Shilling for Big Herba

All drugs are bad, in any amount. All vitamins, supplements and other SCAM products are good, and the more the better.

That’s the message of WDDTY, brought to you by the advertising budgets of people selling vitamins, supplements and SCAM products.

Sunshine News #1: You’re only getting a tenth of what you need

No, you really aren’t. Unless you want skin cancer. What WDDTY actually want to sell you is pills. It must be pills: they say that sunscreen is carcinogenic, so they cannot possible be advocating more sun exposure, because that would be a literally murderous level of stupid.

People who have been following the RDA (recommended dietary allowance) amounts for vitamin D could be severely malnourished: scientists have discovered the recommendation is only one-tenth of what it needs to be.

Really?

The current RDA forthe vitamin is 600 IU/ day for everyone up to the age of 70, and 800 IU/dayforthose who are older. But a team of American researchers, in response to a letter by a pair of Canadian
researchers calling on all public-health groups and agencies to urgently change the current too-low RDA for vitamin D, say the
amount we really should be getting from all sources, including sunshine, is 7,000 IU/day.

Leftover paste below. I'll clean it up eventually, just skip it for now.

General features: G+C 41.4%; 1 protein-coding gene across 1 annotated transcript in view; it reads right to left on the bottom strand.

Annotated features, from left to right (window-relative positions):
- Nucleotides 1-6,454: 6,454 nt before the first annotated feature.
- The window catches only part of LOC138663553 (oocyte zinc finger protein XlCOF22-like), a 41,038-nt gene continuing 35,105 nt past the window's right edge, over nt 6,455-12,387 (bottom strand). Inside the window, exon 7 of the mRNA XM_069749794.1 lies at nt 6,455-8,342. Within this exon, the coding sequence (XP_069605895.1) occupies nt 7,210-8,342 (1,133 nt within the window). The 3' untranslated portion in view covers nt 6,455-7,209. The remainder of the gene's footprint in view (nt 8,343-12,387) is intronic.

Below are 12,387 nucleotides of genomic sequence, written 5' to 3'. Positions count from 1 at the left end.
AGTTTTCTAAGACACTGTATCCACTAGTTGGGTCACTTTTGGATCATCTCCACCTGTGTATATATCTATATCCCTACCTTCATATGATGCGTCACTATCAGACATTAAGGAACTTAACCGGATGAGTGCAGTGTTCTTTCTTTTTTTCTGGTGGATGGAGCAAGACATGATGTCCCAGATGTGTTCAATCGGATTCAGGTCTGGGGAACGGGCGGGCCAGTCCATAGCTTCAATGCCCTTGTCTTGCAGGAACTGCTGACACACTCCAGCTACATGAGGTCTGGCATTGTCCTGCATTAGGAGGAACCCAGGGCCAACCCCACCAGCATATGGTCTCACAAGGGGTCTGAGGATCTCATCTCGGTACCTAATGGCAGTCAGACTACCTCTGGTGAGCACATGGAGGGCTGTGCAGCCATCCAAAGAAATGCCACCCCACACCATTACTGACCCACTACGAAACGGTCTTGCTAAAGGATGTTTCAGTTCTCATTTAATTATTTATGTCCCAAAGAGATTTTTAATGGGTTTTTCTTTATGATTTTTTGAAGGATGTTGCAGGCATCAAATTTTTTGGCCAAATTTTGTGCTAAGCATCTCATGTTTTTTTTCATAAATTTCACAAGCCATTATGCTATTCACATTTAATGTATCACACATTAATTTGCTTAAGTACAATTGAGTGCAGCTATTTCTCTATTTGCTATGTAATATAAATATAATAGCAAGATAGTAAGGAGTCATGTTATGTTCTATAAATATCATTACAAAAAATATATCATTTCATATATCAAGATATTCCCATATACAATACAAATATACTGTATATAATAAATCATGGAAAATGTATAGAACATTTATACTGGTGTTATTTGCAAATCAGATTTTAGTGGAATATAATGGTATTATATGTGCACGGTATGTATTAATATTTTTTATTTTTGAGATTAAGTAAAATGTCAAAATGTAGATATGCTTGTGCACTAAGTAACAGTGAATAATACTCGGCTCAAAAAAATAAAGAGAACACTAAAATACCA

Doses that large are normally promoted by the “orthomolecular” quacks. Who are these scientists and researchers?

We have a source: Nutrients, 2015; 7: 1688-90.  The first thing to note about this is that it is not a published article, it’s a letter. WDDTY readers probably don’t know the difference. Letters do not go through peer review, they are simply expressions of opinion.

The letter responds to another letter, again not a paper. Both are contingent on an estimate of appropriate serum levels of 25-hydroxyvitamin D. The letters are estimates based on regressions – they suggest a need for further research, theya re not a confident finding, and they are absolutely not a cast-in-stone fact, as WDDTY promotes them

And even this amount is way below the safe upper limit for teenagers and adults, which may be as high as 10,000 IU/day, says Cedric Garland of the University of California at San Diego.

Garland is a darling of the orthomolecular crowd.

In fact this adds very little to what is already known: that people living in Northern latitudes may, in later life, require vitamin D supplementation.

The idea that large amounts of supplemental vitamin D are essential to life in the otherwise healthy adult human, is evolutionarily improbable and unsupported by data.

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